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Algorithms for Interviews
Let's begin with the picture on the front cover of the book, reproduced on the right. You may have observed that the portrait of Alan Turing is constructed from a number of pictures ("tiles") of great computer scientists and mathematicians.
Suppose you were asked in an interview to design a program that takes an image and a collection of s X s-sized tiles and produce a mosaic from the tiles that resembles the image. A good way to begin may be to partition the image into s X s-sized squares, compute the average color of each such image square, and then find the tile that is closest to it in the color space. Here distance in color space can be the Euclidean distance over Red-Green-Blue (RGB) intensities for the color. As you look more carefully at the problem, you might conclude that it would be better to match each tile with an image square that has a similar structure. One way could be to perform a coarse pixelization (2 X 2 or 3 X 3) of each image square and finding the tile that is "closest" to the image square under a distance function defined over all pixel colors (for example, Euclidean Distance over RGB values for each pixel). Depending on how you represent the tiles, you end up with the problem of finding the closest point from a set of points in a k-dimensional space.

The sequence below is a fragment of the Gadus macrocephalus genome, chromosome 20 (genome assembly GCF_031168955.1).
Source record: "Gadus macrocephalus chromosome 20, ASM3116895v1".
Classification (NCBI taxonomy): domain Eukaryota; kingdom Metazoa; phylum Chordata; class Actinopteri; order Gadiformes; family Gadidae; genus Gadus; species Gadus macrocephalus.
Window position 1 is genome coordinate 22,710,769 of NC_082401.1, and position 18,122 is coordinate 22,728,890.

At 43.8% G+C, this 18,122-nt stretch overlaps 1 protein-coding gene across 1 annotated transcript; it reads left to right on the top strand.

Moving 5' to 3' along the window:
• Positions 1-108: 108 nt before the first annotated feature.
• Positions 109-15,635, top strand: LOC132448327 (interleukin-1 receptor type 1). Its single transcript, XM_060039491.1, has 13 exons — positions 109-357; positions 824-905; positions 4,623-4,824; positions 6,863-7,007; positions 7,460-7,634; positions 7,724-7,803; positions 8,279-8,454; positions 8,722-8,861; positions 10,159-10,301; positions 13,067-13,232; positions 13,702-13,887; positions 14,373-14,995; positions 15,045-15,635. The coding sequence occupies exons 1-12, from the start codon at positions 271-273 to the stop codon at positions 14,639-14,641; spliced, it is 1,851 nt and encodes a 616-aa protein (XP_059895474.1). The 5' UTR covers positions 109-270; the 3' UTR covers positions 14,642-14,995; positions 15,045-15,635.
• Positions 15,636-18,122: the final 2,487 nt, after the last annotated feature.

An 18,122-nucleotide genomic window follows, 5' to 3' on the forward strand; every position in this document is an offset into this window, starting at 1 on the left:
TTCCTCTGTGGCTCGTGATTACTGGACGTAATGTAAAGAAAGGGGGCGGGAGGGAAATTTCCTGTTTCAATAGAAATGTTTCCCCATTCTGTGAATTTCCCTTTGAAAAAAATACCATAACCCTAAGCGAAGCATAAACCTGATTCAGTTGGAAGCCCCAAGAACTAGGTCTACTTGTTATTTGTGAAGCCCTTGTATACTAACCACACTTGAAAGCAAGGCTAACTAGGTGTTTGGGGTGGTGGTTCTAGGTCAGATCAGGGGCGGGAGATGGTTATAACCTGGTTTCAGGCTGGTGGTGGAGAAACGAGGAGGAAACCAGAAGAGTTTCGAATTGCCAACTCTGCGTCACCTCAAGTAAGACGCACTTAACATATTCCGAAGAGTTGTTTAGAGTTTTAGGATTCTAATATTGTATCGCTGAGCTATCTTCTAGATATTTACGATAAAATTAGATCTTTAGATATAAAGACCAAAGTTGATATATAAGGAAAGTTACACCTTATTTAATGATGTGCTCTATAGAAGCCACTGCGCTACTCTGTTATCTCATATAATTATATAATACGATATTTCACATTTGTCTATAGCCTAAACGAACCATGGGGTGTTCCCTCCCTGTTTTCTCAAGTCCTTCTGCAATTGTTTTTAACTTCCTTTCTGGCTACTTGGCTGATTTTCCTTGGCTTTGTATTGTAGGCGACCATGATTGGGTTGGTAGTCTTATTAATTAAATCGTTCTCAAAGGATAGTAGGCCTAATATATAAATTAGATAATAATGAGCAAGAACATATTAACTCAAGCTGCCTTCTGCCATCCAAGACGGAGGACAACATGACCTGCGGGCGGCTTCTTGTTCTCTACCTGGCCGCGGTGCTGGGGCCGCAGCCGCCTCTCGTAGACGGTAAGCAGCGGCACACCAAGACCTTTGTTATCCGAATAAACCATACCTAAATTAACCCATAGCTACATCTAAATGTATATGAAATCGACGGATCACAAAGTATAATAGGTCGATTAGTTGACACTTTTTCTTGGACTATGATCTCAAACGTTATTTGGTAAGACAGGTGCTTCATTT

If there are m tiles and the image is partitioned into n squares, then a brute-force approach would have O(m n) time complexity. You could improve on this by first indexing the tiles using an appropriate search tree. A more detailed discussion on this approach is presented in the book